Following major problems that brought Eskom’s Medupi power station to its knees during the height of last week’s load shedding, Medupi manager Rudi van der Wal is leaving Eskom to take up a position overseas.
Van der Wal had resigned before the mess started and was due to leave in about two weeks. But following the events last week he was made to step aside before his pending departure.
Other staff at Medupi have been dismissed by Eskom head of generation Bheki Nxumalo for negligence, in what Eskom chief operating officer Jan Oberholzer calls “consequence management”, following a number of major problems at the power station that contributed to last week’s load shedding.
Additional problems at Medupi have now been identified that were not previously disclosed to the public by Eskom management.
For some time, the stackers that load coal from Exxaro’s Grootegeluk mine onto the stockpiles at the Medupi stockyard, and the reclaimers that take coal from the stockpiles to feed coal by conveyor to the power station boilers, have not been working.
So, to get fuel to the Medupi boilers, the coal stockyard was bypassed and the single main coal conveyor feed from Grootegeluk mine was feeding the power station directly, without any redundancy in the system.
Thus, when the 4.5km single main coal conveyor feed from the Grootegeluk mine failed on Eskom’s side with a broken belt, Medupi was left with no coal feeding its boilers other than about one or two shifts’ worth of fuel in the bunkers at each boiler.
To add to the disaster, it is now clear that blocked chute and belt rip detectors on the conveyor were not working. Thus, the conveyor did not trip when it should have done in order to protect the system. This caused damage to some 700m of belt, as well as damage to the conveyor structures.
With the main coal conveyor from Grootegeluk mine down, and the stacker/reclaimers at the Medupi stockyard not working, coal now had to be transported by truck from the stockyard, for offloading at the emergency Buffalo conveyors at the boiler bunkers, in order to get fuel to the boilers.
This posed a major logistical nightmare due to the huge volumes of coal involved. Major congestion of coal trucks transporting coal from the stockyard to the bunkers forced the power output of Medupi to be reduced to a third of normal, thus contributing to load shedding.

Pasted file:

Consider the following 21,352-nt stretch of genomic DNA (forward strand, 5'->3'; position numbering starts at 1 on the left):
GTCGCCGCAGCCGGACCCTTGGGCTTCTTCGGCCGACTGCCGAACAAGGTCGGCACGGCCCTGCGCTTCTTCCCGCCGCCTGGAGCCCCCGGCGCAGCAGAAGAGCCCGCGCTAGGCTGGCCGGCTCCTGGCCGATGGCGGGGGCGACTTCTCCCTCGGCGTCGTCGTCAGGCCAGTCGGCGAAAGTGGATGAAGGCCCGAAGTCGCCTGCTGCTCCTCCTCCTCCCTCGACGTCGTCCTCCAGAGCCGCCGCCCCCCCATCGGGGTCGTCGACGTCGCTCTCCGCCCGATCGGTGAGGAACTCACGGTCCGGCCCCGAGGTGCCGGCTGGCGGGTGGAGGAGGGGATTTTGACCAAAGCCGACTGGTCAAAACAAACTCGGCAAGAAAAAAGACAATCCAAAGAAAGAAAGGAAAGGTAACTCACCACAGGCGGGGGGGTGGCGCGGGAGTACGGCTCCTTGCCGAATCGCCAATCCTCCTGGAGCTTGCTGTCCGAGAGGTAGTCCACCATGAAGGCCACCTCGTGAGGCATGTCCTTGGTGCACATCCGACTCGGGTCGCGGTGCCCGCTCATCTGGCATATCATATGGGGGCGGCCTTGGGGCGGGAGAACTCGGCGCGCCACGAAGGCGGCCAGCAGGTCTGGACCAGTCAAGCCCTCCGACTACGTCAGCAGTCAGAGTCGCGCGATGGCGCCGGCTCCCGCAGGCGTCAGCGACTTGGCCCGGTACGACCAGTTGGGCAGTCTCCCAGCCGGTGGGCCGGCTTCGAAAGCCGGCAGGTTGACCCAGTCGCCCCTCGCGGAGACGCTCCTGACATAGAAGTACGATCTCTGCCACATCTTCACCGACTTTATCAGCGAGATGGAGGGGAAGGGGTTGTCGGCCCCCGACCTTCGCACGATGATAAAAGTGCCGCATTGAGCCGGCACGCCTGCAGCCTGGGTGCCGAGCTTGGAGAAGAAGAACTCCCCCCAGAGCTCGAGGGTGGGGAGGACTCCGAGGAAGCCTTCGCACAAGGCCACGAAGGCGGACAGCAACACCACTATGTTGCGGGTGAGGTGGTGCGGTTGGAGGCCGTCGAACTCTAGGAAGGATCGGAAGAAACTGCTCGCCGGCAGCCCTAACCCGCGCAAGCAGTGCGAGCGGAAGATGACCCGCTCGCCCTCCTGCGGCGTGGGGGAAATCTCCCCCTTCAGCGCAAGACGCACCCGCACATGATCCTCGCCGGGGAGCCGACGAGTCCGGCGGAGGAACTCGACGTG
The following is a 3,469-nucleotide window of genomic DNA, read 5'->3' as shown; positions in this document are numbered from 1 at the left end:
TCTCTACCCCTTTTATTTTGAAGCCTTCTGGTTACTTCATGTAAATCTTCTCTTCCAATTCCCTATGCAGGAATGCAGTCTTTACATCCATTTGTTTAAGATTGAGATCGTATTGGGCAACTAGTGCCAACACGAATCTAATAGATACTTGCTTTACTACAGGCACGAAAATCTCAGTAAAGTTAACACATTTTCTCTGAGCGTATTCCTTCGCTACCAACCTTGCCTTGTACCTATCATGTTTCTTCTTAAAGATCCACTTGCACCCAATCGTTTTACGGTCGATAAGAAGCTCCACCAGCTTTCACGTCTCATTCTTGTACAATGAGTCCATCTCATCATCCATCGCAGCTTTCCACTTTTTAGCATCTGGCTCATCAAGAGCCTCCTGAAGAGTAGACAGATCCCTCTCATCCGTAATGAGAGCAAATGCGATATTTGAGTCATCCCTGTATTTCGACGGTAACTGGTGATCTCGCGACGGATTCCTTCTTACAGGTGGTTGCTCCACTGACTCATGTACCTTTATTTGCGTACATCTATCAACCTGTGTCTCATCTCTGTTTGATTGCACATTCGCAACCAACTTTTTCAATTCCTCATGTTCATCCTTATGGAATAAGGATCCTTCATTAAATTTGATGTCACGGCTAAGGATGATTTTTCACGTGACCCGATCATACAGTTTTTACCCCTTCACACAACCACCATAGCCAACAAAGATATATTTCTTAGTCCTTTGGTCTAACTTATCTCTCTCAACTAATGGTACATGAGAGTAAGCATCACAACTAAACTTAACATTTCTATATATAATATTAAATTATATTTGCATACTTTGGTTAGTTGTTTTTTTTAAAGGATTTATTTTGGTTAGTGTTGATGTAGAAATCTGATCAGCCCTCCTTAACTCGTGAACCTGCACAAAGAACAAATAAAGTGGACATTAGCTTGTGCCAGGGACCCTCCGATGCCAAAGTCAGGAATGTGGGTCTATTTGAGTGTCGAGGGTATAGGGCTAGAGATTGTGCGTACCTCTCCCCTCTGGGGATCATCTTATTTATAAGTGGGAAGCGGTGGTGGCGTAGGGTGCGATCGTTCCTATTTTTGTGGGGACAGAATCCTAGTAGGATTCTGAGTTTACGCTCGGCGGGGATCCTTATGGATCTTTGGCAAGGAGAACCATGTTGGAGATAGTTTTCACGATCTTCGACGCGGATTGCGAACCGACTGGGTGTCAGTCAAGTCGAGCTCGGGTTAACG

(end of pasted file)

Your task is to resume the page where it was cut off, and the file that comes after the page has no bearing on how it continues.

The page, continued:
Then problems were experienced with the ash-handling plant, which conveys ash from burning coal in the boilers to the ash dumps. Staff working on the bunker feed problems were shifted to deal with the huge build-up of ash, thus compounding the problems.
The good news is that the main coal conveyor from Grootegeluk mine is expected to be operating again shortly, thus relieving the logistical problem of transporting coal by truck and manually offloading the coal at the emergency Buffalo conveyors to feed to the boiler bunkers.
The bad news is that the stacker/reclaimers are still not working. So, with the coal stockyard bypassed, Medupi remains vulnerable and dependent on a single, long conveyor feed from Grootegeluk mine, without any redundancy if the conveyor should fail or trip for whatever reason.
In summary, the known problems at Eskom’s Medupi power station include:
- The main conveyor from Grootegeluk mine feeding coal to Medupi failed, causing belt and structural damage;
- Protection devices on the conveyor failed to detect the fault timeously;
- The stacker/reclaimers at the Medupi coal stockyard are not working, and the coal stockyard is thus bypassed;
- Coal was being transported by truck from the stockyard to the boiler bunkers, causing massive congestion and forcing reduced power output of the generators;
- The coal mills are of wrong design, causing excessive wear and tear, with increased maintenance and downtime;
- The design height of the boilers is inadequate (too low), thus causing excessive temperatures within the boiler and flue gas;
- Excessive flue gas temperature is causing premature failure of the pulse-jet fabric filters, which are essential for fly-ash collection and pollution control; and
- The ash-handling system is unable to cope with the volume of bottom ash and fly ash from the boilers.
- Chris Yelland is the investigative editor at EE Publishers
- This article was originally published on Moneyweb and is used here with permission